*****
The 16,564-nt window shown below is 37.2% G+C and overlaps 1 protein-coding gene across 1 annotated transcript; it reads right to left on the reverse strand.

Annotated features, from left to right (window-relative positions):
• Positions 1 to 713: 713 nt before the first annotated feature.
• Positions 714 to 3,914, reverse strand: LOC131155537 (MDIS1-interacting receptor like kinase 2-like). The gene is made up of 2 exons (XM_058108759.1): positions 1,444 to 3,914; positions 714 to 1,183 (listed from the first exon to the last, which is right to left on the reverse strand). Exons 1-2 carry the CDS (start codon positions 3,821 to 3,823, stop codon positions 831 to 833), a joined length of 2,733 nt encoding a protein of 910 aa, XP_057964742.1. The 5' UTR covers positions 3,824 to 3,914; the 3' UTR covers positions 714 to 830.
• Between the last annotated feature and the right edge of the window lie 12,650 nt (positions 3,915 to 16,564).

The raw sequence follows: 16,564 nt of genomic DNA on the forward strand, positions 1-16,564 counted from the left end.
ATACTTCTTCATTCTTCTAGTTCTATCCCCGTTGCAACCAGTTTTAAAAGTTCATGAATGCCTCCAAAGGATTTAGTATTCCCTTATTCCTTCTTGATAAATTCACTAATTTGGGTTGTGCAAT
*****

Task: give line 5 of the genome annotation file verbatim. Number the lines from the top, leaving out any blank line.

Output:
• Between the last annotated feature and the right edge of the window lie 12,650 nt (positions 3,915 to 16,564).